‘That was it. That was the answer. I felt like dancing right there and then on the mountain. I’d been so stupid, I even forgot why I’d climbed the mountain, not to mention forgetting entirely about the rope. I ran back down the mountain as I wanted to check the condition of the soil in my orchards and think about what I was going to do as quickly as I could. It was all downhill so it only took just over an hour to get to the orchards at the foot of the mountain. By then it was nearly midnight. I was so late coming home that Michiko had come out to the orchards with the children to look for me. She was worried, but I was ecstatic.
The next morning, Kimura climbed the mountain again. He wanted to study the soil around the oak trees more closely. In daylight, the oak tree looked thinner than he remembered. The trunk must have been fifteen centimetres thick at most. But its roots were surprisingly sturdy. He dug around and found that they went everywhere. It was a young tree, but the roots were thick and long, and it had a mass of finer roots too.
Thinking how soft the soil was, Kimura dug the earth in several spots nearby. The impression he’d had last night wasn’t wrong. The soil was faintly warm, and had a distinct, pungent smell. It was completely different to the soil in his orchards.
‘Sure enough the soil was different. I’d taken some paper and a pencil to try and sketch the structure of the soil, but I couldn’t draw it well. I put some soil in a nylon bag and carried it home over my shoulder. I tied the mouth of the bag securely so that the intense smell of the soil couldn’t escape. When I got back to the orchards I dug up some more soil and compared them. The earth in my orchards didn’t smell like that, and was hard. It was so solid that the roots snapped off when I tugged up some grass. The roots of the apple trees were miserable. They were neither thick nor long, and were blackish, not the creamy white roots should be. The oak had put those roots down in ground that was smothered in weeds. The roots of the apple trees in my orchards, where I’d cut the weeds as closely as a monk’s shaved head, were like that. I’d always thought of weeds as enemies. I’d cut the weeds to help the apples. However much I’d cut the weeds, though, the apple trees had not improved. In fact, they were wasting away because I’d cut the weeds.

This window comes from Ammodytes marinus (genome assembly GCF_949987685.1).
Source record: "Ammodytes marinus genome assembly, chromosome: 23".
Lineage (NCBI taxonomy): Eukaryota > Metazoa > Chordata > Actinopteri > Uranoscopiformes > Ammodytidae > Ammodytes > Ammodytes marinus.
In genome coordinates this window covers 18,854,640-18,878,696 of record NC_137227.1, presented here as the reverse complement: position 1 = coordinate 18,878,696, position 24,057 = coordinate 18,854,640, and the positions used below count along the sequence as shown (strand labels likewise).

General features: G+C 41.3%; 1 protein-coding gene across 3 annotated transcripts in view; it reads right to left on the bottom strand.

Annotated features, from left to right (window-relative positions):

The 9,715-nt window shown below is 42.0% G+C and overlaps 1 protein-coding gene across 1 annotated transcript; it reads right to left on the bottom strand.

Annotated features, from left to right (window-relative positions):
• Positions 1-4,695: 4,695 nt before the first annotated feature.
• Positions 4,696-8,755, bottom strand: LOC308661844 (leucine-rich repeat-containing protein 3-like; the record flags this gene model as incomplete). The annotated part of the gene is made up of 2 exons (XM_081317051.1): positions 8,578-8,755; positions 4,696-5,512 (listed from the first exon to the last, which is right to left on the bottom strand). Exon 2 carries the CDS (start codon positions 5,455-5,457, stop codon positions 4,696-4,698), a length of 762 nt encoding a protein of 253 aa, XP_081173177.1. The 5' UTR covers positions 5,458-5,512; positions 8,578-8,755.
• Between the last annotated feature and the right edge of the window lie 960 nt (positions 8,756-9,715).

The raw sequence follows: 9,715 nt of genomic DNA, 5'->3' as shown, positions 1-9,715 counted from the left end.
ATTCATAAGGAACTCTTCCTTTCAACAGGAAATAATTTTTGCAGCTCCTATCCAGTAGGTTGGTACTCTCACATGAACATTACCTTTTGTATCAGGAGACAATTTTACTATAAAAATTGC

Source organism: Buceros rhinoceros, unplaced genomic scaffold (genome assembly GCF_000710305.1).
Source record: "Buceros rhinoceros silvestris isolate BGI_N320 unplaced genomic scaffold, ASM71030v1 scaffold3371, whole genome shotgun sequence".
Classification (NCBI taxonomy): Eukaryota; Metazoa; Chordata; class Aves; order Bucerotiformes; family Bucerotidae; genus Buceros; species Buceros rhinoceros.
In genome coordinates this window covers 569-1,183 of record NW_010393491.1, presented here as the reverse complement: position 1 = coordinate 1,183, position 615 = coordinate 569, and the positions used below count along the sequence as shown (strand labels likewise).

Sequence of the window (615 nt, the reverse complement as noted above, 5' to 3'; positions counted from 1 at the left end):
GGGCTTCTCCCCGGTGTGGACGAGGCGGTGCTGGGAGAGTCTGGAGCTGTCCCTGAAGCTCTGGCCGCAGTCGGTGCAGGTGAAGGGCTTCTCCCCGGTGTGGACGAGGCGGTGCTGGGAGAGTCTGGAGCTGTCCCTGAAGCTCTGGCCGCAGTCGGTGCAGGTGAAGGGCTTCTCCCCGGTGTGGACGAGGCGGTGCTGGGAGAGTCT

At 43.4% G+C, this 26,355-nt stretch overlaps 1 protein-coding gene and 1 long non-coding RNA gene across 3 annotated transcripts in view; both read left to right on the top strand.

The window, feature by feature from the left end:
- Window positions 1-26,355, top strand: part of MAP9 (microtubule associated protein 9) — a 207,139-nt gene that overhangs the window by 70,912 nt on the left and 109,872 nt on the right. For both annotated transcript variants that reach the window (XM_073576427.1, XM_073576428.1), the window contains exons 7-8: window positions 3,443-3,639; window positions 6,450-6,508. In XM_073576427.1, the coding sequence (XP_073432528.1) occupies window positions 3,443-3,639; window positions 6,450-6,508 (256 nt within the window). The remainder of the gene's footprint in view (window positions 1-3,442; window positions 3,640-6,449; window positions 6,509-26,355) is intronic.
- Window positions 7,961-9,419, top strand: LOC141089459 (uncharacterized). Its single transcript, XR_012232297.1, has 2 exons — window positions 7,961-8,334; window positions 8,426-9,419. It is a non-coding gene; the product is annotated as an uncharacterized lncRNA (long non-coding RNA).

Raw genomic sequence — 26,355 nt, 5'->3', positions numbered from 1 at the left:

Thinking that there was nothing more I could do turned out to be wrong. I believed I couldn’t do anything because there was nothing I could see to do. I was too focused on the visible; I’d lost the energy to look beyond the things I could see.’
He discovered that the pungent smell of the soil he’d dug up from around the oak tree was caused by an actinobacteria. Actinobacteria fix nitrogen in the atmosphere and store it as a nutrient in the soil. Rhizobium, which binds with the roots of soya beans and other legumes, is one well-known actinobacteria which fixes nitrogen.